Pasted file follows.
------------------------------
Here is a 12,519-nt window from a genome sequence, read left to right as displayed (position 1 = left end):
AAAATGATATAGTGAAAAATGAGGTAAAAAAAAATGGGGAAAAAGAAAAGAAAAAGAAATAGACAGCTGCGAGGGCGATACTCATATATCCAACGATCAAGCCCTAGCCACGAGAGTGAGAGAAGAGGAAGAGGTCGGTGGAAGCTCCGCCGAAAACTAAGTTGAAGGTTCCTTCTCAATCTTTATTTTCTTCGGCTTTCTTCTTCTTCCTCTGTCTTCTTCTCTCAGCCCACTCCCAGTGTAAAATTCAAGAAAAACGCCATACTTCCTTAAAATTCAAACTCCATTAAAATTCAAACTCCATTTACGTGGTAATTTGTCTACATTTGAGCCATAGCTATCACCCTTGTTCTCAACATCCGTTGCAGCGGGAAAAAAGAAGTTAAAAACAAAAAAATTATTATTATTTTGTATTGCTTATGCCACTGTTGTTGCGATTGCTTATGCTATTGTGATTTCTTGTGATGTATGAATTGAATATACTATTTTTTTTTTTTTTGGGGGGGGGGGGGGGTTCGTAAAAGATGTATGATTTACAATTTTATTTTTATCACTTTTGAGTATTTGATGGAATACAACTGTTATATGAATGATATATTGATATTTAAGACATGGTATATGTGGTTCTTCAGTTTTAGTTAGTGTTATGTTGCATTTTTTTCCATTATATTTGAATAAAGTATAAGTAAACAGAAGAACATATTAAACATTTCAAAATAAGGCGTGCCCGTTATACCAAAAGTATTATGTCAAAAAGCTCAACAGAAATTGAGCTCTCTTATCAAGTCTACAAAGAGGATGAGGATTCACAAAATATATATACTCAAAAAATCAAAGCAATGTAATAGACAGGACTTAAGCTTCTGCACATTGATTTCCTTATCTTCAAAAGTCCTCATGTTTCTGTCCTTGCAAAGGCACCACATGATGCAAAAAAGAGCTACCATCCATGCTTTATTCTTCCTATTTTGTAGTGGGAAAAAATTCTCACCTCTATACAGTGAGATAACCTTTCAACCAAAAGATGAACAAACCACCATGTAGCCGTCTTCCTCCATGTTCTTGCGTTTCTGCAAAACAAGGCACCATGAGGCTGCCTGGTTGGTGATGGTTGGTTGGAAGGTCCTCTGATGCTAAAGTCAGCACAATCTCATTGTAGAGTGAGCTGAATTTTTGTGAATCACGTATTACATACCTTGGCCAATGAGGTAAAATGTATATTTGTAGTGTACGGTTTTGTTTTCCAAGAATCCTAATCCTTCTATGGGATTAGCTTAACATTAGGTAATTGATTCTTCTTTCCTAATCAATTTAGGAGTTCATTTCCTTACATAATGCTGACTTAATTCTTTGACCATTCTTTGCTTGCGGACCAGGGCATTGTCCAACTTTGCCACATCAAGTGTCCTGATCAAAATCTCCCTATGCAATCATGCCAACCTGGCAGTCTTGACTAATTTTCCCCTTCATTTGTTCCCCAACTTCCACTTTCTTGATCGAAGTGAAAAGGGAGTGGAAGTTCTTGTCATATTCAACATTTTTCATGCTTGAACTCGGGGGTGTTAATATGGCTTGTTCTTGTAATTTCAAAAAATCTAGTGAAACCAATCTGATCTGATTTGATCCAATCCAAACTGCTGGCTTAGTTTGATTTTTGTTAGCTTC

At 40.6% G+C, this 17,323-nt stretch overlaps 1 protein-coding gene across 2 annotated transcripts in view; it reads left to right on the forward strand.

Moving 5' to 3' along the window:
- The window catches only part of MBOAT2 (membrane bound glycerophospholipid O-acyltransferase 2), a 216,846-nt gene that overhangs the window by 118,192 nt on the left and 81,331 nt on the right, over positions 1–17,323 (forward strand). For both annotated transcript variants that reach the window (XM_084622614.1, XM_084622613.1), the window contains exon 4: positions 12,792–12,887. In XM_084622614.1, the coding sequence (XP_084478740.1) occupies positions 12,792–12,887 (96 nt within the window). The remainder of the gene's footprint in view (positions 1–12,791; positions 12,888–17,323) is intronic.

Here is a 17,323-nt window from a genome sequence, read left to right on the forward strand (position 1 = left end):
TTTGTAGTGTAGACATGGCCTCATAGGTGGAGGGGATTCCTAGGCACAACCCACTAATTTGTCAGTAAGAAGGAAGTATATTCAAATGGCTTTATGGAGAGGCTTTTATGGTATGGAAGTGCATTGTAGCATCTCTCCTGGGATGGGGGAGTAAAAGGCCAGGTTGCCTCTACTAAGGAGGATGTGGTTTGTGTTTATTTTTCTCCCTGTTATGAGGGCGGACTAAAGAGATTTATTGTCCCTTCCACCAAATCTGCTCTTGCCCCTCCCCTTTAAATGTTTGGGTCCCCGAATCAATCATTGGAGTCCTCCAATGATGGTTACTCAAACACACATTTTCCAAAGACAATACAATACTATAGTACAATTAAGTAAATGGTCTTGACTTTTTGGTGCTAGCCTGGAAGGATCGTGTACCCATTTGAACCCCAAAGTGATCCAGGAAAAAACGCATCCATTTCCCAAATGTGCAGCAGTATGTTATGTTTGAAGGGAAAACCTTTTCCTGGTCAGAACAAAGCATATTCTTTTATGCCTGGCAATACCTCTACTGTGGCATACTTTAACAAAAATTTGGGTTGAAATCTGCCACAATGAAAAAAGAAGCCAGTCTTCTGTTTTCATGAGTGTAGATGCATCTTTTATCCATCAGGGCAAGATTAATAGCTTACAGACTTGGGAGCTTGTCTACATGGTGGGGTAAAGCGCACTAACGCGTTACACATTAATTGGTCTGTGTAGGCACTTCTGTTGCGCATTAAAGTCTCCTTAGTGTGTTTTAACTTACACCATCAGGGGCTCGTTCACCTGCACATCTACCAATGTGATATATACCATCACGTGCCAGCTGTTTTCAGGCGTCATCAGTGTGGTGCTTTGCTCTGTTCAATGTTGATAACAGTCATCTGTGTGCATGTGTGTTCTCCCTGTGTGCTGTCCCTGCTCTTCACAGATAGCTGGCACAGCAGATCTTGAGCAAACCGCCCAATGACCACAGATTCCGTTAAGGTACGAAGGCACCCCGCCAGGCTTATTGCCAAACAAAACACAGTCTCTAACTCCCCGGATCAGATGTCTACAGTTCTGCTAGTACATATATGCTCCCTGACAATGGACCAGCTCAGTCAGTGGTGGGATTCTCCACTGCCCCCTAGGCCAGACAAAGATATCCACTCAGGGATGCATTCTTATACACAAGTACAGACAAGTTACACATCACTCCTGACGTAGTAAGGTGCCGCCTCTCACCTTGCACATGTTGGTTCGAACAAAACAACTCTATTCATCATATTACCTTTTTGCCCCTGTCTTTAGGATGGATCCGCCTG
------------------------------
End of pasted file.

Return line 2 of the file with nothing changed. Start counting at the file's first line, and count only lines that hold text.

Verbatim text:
AAAATGATATAGTGAAAAATGAGGTAAAAAAAAATGGGGAAAAAGAAAAGAAAAAGAAATAGACAGCTGCGAGGGCGATACTCATATATCCAACGATCAAGCCCTAGCCACGAGAGTGAGAGAAGAGGAAGAGGTCGGTGGAAGCTCCGCCGAAAACTAAGTTGAAGGTTCCTTCTCAATCTTTATTTTCTTCGGCTTTCTTCTTCTTCCTCTGTCTTCTTCTCTCAGCCCACTCCCAGTGTAAAATTCAAGAAAAACGCCATACTTCCTTAAAATTCAAACTCCATTAAAATTCAAACTCCATTTACGTGGTAATTTGTCTACATTTGAGCCATAGCTATCACCCTTGTTCTCAACATCCGTTGCAGCGGGAAAAAAGAAGTTAAAAACAAAAAAATTATTATTATTTTGTATTGCTTATGCCACTGTTGTTGCGATTGCTTATGCTATTGTGATTTCTTGTGATGTATGAATTGAATATACTATTTTTTTTTTTTTTGGGGGGGGGGGGGGGTTCGTAAAAGATGTATGATTTACAATTTTATTTTTATCACTTTTGAGTATTTGATGGAATACAACTGTTATATGAATGATATATTGATATTTAAGACATGGTATATGTGGTTCTTCAGTTTTAGTTAGTGTTATGTTGCATTTTTTTCCATTATATTTGAATAAAGTATAAGTAAACAGAAGAACATATTAAACATTTCAAAATAAGGCGTGCCCGTTATACCAAAAGTATTATGTCAAAAAGCTCAACAGAAATTGAGCTCTCTTATCAAGTCTACAAAGAGGATGAGGATTCACAAAATATATATACTCAAAAAATCAAAGCAATGTAATAGACAGGACTTAAGCTTCTGCACATTGATTTCCTTATCTTCAAAAGTCCTCATGTTTCTGTCCTTGCAAAGGCACCACATGATGCAAAAAAGAGCTACCATCCATGCTTTATTCTTCCTATTTTGTAGTGGGAAAAAATTCTCACCTCTATACAGTGAGATAACCTTTCAACCAAAAGATGAACAAACCACCATGTAGCCGTCTTCCTCCATGTTCTTGCGTTTCTGCAAAACAAGGCACCATGAGGCTGCCTGGTTGGTGATGGTTGGTTGGAAGGTCCTCTGATGCTAAAGTCAGCACAATCTCATTGTAGAGTGAGCTGAATTTTTGTGAATCACGTATTACATACCTTGGCCAATGAGGTAAAATGTATATTTGTAGTGTACGGTTTTGTTTTCCAAGAATCCTAATCCTTCTATGGGATTAGCTTAACATTAGGTAATTGATTCTTCTTTCCTAATCAATTTAGGAGTTCATTTCCTTACATAATGCTGACTTAATTCTTTGACCATTCTTTGCTTGCGGACCAGGGCATTGTCCAACTTTGCCACATCAAGTGTCCTGATCAAAATCTCCCTATGCAATCATGCCAACCTGGCAGTCTTGACTAATTTTCCCCTTCATTTGTTCCCCAACTTCCACTTTCTTGATCGAAGTGAAAAGGGAGTGGAAGTTCTTGTCATATTCAACATTTTTCATGCTTGAACTCGGGGGTGTTAATATGGCTTGTTCTTGTAATTTCAAAAAATCTAGTGAAACCAATCTGATCTGATTTGATCCAATCCAAACTGCTGGCTTAGTTTGATTTTTGTTAGCTTC